Show me thy chink, to blink through with mine eye!
Thanks, courteous Wall: Jove shield thee well for this!
But what see I? No Thisbe do I see.
O wicked Wall, through whom I see no bliss!
Cursed be thy stones for thus deceiving me….
Human Rights March in Leeds in response to President Trump's policies - proud of Sally, Harriet, Maggie and Christine and all the rest who attended

This vile Wall

Thisbe: O Wall, full often hast thou heard my moans,
For parting my fair Pyramus and me!
My cherry lips have often kiss'd thy stones*,
Thy stones with lime and hair knit up in thee…. 
Pyramus: O kiss me through the hole of this vile Wall!
Thisbe: I kiss the wall's hole, not your lips at all.
*Stones, of course, are Elizabethan slang for balls/knackers/testicles and – hole – well, the precise hole being kissed depends on which chink the actor playing Snout offers up…. 

Many American landscapes are awe-inspiring; countless aspects of American culture are having a positive influence on the world; and I know and love people in America:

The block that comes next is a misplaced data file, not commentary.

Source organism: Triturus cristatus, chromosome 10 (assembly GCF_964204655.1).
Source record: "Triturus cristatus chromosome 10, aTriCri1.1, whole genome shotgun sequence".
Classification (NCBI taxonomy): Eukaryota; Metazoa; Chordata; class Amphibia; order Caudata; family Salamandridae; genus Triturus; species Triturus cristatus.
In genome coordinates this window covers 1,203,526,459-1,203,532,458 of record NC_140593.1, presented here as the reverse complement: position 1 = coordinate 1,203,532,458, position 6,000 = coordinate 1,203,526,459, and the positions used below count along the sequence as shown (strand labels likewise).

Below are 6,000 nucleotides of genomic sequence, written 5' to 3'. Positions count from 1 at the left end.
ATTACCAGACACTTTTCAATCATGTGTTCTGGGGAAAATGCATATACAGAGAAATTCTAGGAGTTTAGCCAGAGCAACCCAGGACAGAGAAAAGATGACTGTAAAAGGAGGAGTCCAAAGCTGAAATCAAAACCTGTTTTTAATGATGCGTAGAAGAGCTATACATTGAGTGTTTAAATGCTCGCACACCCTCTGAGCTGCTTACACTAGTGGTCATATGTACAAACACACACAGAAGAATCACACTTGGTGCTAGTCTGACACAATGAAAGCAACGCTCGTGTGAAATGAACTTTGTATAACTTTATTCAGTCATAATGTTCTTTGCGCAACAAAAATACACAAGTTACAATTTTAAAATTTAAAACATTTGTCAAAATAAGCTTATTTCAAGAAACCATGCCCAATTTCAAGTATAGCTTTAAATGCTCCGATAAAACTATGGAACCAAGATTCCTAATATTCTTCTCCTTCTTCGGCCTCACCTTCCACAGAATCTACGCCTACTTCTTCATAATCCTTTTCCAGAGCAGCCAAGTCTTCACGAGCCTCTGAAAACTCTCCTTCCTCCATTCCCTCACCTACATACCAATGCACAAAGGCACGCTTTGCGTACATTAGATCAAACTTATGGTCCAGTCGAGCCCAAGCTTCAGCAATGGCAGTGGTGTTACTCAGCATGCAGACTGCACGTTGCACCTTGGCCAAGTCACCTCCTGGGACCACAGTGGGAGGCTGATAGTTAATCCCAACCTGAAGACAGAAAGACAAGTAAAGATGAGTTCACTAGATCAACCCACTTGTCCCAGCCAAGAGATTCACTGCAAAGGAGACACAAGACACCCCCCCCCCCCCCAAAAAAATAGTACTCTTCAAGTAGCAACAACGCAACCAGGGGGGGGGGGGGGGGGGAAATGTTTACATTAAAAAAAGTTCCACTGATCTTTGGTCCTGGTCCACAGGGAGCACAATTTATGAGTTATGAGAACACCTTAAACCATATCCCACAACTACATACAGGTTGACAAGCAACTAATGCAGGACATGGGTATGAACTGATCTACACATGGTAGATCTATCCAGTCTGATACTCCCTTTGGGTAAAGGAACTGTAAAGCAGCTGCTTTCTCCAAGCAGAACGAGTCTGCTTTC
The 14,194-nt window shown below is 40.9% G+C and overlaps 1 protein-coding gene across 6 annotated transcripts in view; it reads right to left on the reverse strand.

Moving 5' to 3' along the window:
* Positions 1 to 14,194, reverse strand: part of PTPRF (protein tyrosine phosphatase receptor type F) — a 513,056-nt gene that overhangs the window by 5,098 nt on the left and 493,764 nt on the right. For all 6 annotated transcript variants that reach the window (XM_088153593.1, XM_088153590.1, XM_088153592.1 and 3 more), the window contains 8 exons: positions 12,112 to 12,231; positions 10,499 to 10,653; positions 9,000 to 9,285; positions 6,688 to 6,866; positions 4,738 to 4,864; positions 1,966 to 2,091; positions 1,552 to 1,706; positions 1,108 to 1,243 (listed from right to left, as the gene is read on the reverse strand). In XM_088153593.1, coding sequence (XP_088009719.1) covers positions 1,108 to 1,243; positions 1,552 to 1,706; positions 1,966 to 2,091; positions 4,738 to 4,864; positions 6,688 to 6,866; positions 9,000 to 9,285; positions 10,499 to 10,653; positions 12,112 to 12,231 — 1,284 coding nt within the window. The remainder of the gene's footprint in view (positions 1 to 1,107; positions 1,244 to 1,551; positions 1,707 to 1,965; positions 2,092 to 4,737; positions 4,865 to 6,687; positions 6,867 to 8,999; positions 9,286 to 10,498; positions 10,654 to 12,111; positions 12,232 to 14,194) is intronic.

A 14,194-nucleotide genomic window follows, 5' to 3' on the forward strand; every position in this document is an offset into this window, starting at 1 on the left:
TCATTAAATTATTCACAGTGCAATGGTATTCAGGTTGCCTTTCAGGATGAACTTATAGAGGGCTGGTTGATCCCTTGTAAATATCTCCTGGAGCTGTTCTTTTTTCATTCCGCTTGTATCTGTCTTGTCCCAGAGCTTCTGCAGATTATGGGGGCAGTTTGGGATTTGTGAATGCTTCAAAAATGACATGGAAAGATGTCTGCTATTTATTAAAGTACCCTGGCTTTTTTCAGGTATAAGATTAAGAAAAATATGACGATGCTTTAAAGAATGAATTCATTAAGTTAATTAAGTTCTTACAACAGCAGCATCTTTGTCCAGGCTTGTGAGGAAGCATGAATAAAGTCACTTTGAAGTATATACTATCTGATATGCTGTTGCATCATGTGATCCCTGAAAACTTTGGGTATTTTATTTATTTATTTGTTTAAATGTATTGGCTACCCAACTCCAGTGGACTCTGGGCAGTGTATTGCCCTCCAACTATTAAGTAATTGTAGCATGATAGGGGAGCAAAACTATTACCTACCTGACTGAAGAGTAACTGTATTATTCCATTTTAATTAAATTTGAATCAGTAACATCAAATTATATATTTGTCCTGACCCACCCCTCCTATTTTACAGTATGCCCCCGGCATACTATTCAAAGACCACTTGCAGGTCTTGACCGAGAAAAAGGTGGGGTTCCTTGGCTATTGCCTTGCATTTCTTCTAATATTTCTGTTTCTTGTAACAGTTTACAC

• Inspiring world figures like Mohammed Ali, Neil Armstrong, Walt Disney, Thomas Edison, Albert Einstein, Henry Ford, Dr Martin Luther King Jr, Rosa Parks;
  • Novelists like Harper Lee, Kerry Madden, John Steinbeck, Anne Tyler;
  • Playwrights like Edward Albee, Lillian Hellman, Tony Kushner, Arthur Miller, Eugene O’Neill, Sam Shepherd, Tennessee Williams;
  • Poets like Maya Angelou, Elizabeth Bishop, ee cummings, Emily Dickinson, TS Eliot, Sylvia Plath, Ezra Pound; 
these are, dare I say it, tremendous people, without thinking too hard about who to include, not to even begin mentioning singers and actors…. Tom Hanks, Katherine Hepburn, Elvis Presley and Aretha Franklin, for heavens’ sake, to name but four…! Is this a country that needs a Wall? A country whose current manifestation and wealth has been created from immigration? When birds fly around the globe, do they see borders?

Mending Wall